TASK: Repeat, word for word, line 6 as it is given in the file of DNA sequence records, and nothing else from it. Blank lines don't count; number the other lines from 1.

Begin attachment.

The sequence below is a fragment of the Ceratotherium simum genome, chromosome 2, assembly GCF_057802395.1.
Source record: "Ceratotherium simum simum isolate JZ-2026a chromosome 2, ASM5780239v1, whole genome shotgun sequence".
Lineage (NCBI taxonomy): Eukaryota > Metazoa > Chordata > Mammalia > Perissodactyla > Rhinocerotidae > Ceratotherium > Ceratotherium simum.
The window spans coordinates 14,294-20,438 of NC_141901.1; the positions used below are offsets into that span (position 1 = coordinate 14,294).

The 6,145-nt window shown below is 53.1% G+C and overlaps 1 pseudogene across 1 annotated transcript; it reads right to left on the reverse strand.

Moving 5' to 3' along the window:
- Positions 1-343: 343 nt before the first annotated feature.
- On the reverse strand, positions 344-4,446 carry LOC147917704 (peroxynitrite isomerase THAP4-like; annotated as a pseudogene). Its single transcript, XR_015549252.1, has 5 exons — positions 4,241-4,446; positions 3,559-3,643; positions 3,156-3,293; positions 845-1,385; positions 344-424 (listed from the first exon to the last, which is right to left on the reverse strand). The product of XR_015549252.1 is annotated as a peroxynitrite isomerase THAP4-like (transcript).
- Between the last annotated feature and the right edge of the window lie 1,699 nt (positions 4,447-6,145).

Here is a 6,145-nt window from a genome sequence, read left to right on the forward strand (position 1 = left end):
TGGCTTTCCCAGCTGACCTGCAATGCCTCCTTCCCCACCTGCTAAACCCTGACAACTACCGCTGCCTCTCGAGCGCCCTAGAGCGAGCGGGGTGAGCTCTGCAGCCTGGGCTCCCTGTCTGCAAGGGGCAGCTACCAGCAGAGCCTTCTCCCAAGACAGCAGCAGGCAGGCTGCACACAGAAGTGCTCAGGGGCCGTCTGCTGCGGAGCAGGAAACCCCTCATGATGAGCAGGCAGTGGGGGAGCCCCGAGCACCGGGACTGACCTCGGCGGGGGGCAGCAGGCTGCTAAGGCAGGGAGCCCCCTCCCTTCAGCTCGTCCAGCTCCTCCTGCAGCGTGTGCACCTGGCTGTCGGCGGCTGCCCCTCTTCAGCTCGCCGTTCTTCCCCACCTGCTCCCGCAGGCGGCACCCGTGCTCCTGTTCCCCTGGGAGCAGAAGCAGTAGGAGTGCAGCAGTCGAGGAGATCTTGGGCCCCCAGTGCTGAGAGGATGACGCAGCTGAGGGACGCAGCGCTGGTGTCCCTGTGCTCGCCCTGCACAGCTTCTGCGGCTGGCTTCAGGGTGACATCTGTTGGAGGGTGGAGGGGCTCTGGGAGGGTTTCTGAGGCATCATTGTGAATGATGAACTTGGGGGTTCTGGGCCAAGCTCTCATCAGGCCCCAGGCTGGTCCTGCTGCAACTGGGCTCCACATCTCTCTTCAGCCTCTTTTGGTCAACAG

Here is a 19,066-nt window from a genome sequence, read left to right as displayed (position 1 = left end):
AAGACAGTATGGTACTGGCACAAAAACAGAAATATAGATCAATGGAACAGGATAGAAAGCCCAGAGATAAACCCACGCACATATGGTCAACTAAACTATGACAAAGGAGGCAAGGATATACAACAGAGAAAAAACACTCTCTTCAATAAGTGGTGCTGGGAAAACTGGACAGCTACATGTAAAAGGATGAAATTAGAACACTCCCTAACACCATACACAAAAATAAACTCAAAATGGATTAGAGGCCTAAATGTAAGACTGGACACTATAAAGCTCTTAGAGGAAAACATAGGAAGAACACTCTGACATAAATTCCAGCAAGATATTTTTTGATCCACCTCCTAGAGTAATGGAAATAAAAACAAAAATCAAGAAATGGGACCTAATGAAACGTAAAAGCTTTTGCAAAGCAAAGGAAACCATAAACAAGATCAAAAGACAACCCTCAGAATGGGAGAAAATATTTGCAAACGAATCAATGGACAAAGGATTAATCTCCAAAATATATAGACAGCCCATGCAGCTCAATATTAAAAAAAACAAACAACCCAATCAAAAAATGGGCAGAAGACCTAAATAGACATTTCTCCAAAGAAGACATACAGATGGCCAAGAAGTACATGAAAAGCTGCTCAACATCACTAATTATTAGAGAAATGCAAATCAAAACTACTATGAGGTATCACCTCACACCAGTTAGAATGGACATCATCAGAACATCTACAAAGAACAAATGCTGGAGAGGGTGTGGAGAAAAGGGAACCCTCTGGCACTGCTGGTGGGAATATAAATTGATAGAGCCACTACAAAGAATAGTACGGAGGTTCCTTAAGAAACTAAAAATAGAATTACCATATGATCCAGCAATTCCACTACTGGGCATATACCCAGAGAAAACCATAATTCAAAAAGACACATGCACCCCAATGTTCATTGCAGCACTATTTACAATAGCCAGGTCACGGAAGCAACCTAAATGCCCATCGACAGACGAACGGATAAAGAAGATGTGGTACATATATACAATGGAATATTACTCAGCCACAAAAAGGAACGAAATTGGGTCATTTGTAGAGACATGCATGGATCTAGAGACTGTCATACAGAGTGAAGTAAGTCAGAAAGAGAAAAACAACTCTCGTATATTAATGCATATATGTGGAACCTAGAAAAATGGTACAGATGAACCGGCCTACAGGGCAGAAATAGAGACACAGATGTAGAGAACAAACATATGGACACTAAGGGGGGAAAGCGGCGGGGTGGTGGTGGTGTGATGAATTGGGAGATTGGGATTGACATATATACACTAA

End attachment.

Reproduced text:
Moving 5' to 3' along the window: